Signs of Spring

Sunday morning and we were back in Yarner Wood. It wasn’t much warmer than it was a fortnight ago, but Spring is definitely here, the Pied Flys are back, and we had another three hours of gentle birding: the long climb up to the top of the Reserve, by the side of Trendlebere Down, and then back, through the oak woodland.

Birdsong all the way, the odd glimpses of Ravens and a lone Buzzard, a Blackcap letting it rip from the very top of one of the trees, Warblers, and, Yarner’s special birds, Pied Flycatchers. On the report by the office, Pied Flys have been back since 2 April, the day after our last visit. The males usually arrive first, but today we saw two pairs, as well as a good half dozen single males. And just before the car park, a  pair of Redstarts.

No Swallows or Martins yet, but at home the death watch beetle are tapping away: another sign of Spring.

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BBTs, BGTs and the McGarrigle sisters

Bright April mornings are deceptive. In the Yarner Wood car park just before 09.00: the air was still, there wasn’t a cloud in the sky, and it seemed quite warm. We stopped to admire a pair of Mandarin ducks on the new pond and then walked on up the concrete path to the hide – and as we climbed the side of the valley realised that it was not quite as warm as we had thought (and as the temperature had only been 5° in the courtyard, perhaps we should not have been that surprised).

It took an hour (and a detour back to the car park to collect a hat) to warm up.

Yarner Wood is a magical place. We spent three hours walking the woods – from the car park up and across the heathland, before the long steady climb to the top of the wood, just below Trendlebere Down, and then down the other side of the valley. And as we walked and talked, Greater Spotted Woodpeckers, Ravens, squabbling Crows, Nuthatches, Chiffchaffs, Buzzards, BBTs (bloody Blue Tits), BGTs (likewise Great Tits), a female Kestrel stooping on smaller songbirds, and everywhere birdsong.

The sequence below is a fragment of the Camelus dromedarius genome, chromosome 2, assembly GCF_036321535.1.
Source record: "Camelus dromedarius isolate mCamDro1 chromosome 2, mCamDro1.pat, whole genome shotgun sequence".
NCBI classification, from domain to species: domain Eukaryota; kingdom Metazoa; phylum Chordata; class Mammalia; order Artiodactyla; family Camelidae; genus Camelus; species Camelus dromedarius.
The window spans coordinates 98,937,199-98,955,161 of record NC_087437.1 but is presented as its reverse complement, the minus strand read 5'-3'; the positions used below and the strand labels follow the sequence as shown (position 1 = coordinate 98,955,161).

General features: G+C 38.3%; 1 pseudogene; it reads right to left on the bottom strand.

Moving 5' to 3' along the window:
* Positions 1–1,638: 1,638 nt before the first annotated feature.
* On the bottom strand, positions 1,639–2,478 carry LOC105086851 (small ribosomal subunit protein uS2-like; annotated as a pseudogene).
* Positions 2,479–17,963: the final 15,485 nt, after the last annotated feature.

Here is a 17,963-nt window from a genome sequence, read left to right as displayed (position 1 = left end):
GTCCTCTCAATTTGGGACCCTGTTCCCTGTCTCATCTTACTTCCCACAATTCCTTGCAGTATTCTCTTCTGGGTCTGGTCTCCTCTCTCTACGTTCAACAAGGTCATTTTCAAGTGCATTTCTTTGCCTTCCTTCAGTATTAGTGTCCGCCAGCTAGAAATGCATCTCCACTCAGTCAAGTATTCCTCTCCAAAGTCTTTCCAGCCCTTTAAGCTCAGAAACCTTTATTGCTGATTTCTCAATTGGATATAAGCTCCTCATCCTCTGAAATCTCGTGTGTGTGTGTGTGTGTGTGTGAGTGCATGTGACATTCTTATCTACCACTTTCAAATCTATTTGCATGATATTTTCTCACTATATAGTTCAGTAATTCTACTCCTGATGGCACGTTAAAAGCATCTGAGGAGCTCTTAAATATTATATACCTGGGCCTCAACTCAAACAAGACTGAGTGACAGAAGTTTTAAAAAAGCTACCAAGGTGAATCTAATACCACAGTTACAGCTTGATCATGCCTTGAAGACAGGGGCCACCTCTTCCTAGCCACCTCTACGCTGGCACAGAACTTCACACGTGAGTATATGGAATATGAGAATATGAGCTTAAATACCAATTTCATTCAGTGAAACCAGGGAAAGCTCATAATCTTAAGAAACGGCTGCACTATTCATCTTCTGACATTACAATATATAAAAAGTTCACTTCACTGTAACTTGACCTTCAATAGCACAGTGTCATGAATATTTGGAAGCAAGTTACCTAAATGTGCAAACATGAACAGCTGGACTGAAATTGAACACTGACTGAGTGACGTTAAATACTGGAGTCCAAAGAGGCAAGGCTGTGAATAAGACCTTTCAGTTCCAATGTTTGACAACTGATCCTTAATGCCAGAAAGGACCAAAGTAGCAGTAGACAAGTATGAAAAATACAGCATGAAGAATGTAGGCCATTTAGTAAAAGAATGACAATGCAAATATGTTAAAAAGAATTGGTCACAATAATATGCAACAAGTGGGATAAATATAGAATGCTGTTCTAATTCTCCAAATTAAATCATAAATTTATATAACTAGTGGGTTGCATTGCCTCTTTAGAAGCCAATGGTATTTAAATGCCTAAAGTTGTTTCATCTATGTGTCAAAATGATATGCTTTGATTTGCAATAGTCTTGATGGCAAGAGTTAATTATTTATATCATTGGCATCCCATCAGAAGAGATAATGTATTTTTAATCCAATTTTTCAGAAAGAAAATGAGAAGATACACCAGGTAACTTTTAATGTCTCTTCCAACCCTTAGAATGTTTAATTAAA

No Pied Flys yet – last year we saw them on 27 March; this year, despite last week’s warm weather, they are going to be a little later.

And the McGarrigle sisters? I had Walking Song in my head,

Wouldn’t it be nice to walk together/Baring our souls while wearing out the leather/We could talk shop/Harmonise a song/Wouldn’t it be nice to walk along.

Spring cleaning

It has been a warm weekend. Not typical late March weather for this part of Dartmoor, but very welcome, giving us the opportunity to get out into the garden. My Norwegian sister called last night. They too are having the same weather, and, like us, have been working hard: “The garden just gets so dirty in an Oslo winter”.

Well, ours may not be dirty but there was and is a lot to do, to get it ready for Summer.

Coming home after a Spring visit to Venice some 10 years ago, we planted a yellow Banksia rose (rosa banksiae ‘Lutea’) on the warm east wall of the garden. We had seen a beautiful specimen in a small sunny courtyard of Ca’ Bembo, part of Venice University, and had decided that it would work well for us. What we hadn’t thought about was quite how fast, and furiously, it would grow, once established. It is a real triffid: bullying two of the other climbing roses into submission, crowding out the  hamamelis that we had planted in the bed below, and rampaging up and along, and over, the wall.

So this is the year it has had a make or break hair cut: not just taking out the spent wood, but cutting it right back, almost to ground level. Five hours in the sun, and two dumpy bags filled with rose, with at least another bag’s worth waiting, and, now, a bare wall.

The photo below was taken during the lunch break.

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